CPCA Lakes

Country Place Community Association owns and maintains four lakes and members are encouraged to use them. Our dues are used to keep the dams, piers and bridges in good repair, to stock and feed the fish, and to mow the shores and areas around the lakes.

The three largest lakes are all fed by the same stream, which begins as a spring on top of the salt dome to our east. There is actually another lake in this chain owned by a farmer. The dam on that lake broke years ago and the silt that flooded downstream choked our first lake for a long time after. The suspended clay has largely settled out now, but we lost a quarter of the lake’s surface area due to the influx of dirt on the upper end. This lake is the Old Lake, or #1 in the sequence. It covers almost three acres and has produced a double-digit bass and a 26-pound high-fin blue catfish, which apparently was mixed in with the fingerling channel cats originally stocked in all our lakes.

The second lake in the chain I refer to as Bream Lake (#2) and represents an experiment in selective stocking undertaken  by former Parks & Lakes manager Jerry Jones. His idea was to replace all the existing catfish and bass in this two-and-a-quarter acre lake with copper nose bluegill to make a kid-friendly fishery. Unfortunately, there is no way to control the fingerling fish that wash down from Old Lake (#1) and only a few years later there is a healthy population of largemouth bass along with some big bluegill.

The third in the chain is Long Lake (#3) and is the largest, with almost 8 acres of surface area. It has produced a number of double-digit bass, along with big channel cats and bluegill. There is a population of crappie, although overpopulation has most of these stunted in the 4-6” size range. Still, they make for great forage for our largemouth bass.  I caught my personal best out of this lake, a 10.5 lb December bass, and know of at least one 13.5 lb fish taken here. Both bass were returned to the water.

A lot of CPCA members get their exercise walking around Long Lake. It’s a natural walking path.

Hidden Lake (#4) is located halfway down our one-mile stretch of private road, Lakeshore, and sits 170 yards back in the woods. It is the smallest of our lakes, at only nine-tenths of an acre, but it is a wonderful place to enjoy the natural beauty of Country Place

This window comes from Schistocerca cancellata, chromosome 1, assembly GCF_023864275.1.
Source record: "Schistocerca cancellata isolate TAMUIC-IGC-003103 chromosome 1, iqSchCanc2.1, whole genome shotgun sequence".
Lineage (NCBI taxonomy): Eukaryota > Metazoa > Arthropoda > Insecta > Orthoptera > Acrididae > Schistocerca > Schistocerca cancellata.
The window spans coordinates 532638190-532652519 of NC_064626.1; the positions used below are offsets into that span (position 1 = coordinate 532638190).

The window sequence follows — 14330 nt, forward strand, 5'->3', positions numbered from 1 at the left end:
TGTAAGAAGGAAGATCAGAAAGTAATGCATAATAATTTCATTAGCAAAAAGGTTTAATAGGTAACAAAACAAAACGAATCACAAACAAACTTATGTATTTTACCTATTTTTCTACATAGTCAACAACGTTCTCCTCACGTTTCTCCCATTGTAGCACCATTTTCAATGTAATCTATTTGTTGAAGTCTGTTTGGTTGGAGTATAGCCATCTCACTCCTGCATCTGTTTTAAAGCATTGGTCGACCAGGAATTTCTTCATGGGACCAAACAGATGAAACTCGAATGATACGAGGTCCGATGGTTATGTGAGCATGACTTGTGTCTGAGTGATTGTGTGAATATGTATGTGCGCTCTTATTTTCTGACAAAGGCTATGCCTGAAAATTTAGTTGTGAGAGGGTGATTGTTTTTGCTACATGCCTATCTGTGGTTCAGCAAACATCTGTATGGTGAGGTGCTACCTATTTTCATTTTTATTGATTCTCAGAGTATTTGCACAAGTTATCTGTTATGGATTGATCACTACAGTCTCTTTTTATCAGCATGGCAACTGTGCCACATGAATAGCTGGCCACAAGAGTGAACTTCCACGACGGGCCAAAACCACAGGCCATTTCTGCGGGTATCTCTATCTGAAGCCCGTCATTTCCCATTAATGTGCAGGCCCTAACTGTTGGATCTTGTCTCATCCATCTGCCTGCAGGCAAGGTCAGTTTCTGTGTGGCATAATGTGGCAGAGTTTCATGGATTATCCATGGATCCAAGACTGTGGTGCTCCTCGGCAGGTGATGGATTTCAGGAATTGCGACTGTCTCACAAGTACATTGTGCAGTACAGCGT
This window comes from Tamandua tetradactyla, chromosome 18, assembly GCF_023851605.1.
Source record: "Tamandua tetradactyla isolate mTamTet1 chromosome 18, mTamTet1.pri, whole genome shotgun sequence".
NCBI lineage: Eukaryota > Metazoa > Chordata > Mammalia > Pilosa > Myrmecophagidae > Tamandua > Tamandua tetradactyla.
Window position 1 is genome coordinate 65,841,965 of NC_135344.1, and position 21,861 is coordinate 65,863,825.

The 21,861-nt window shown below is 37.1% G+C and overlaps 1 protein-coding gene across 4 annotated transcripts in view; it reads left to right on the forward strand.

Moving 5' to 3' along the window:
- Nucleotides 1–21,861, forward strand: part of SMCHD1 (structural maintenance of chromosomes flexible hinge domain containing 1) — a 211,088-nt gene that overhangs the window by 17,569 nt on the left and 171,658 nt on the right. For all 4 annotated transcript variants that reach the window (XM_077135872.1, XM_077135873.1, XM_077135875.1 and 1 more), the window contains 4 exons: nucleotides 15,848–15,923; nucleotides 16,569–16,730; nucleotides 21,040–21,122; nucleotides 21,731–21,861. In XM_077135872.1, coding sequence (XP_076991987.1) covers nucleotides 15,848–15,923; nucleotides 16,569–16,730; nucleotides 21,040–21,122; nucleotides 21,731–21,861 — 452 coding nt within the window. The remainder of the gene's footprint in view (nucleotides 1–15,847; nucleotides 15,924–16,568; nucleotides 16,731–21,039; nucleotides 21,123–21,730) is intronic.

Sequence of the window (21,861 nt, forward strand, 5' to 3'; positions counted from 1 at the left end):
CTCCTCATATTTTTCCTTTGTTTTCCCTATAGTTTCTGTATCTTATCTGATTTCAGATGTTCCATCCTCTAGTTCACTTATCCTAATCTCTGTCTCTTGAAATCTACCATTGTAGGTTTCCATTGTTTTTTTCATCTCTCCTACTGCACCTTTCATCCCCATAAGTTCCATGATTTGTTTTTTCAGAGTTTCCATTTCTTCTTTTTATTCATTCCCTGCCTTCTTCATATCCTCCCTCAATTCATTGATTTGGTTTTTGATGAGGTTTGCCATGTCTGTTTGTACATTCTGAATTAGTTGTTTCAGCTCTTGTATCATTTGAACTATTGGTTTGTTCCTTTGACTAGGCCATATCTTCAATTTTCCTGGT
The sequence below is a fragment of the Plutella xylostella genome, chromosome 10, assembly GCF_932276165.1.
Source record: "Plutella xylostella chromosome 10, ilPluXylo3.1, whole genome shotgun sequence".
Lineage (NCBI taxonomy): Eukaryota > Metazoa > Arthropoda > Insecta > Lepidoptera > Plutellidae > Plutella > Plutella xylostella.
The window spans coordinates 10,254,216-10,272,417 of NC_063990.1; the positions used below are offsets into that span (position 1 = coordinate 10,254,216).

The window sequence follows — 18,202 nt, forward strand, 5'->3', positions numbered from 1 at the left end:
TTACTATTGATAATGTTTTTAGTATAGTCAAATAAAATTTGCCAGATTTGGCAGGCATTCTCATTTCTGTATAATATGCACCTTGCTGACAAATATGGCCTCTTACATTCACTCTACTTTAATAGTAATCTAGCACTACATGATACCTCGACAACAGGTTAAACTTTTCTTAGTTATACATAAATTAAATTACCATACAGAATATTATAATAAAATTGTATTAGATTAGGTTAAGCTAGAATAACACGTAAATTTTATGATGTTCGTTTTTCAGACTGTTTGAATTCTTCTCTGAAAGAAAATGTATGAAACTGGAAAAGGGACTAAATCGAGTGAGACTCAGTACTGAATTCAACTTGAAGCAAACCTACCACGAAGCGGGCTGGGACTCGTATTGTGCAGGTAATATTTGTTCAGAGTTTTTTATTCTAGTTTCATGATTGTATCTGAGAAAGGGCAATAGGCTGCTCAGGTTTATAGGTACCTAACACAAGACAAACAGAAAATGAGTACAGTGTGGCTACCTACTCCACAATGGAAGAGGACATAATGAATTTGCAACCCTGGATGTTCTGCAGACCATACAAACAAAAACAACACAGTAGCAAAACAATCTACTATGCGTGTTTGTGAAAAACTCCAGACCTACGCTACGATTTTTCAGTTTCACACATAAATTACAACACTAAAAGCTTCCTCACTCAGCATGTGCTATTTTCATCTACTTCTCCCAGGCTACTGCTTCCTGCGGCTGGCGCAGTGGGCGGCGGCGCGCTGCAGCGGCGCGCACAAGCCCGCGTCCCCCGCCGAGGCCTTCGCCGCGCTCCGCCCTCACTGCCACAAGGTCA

If you’re a CPCA member and have children who like to fish or want to learn how, a beginner’s rod, a float, some split-shot, panfish hooks and some worms will catch bream off any or our piers. And you never know when one of those big channel cats will show up hungry!

Morning Walks, Fall 2020

In the mornings I walk. First my dog, then I take my camera and go on a longer jaunt, about four miles. In the fall I photograph foliage; this has been a good year for catching color, and Halloween decorations.

Long Lake (#3): New Footbridge

The footbridge across the dam on our Long Lake (#3) had rotted out to the point that it was becoming unsafe, so your board put it out for bid and Roman Landscaping was awarded the job. Andrew and his crew have constructed a very solid footbridge which should last another ten years.

Fish Stocking for 2018

March is fish-stocking time for the lakes. We have historically used $1500 to $2500 annually for stocking.  About eight years ago we tried tilapia and had good luck both from catching and reproduction; although they are vegetarians,  they can be caught on worms.  Their growth was unbelievable and everyone enjoyed fishing for them. We stopped stocking tilapia when we noted there was little if any reproduction being  observed.  We learned that unlike most fish the male is larger than the female.  It was felt that our producer was  selling mainly males to us so we quit stocking tilapia.

We are now getting our stock from Overton Fisheries in Buffalo, TX.  He is raising his own now so it is time to give them another try.  Tilapia are warm water fish and require temperature above 52 degrees to survive, thus the reason for April stocking.  The other fish need to be stocked around mid-March.

You will note that  fathead minnows are being stocked in all lakes, since they are the recommended  forage for all fish. Even the coppernose beam will eat those minnows because they are small.

Bream Lake (#2) should produce some trophy size coppernose this year since they were stocked in March 2015 and it is reported that they will grow to 2 lbs in 3 ½ years on feed.

We plan to add some breeding platforms for the flatheads.  Maybe something like the plastic shopping carts with small holes that will keep larger fish out.  If anyone has an idea for this, please let me know.

Looking forward to another good fishing season, since the lakes are full now and will be well-stocked.

~ Jerry Jones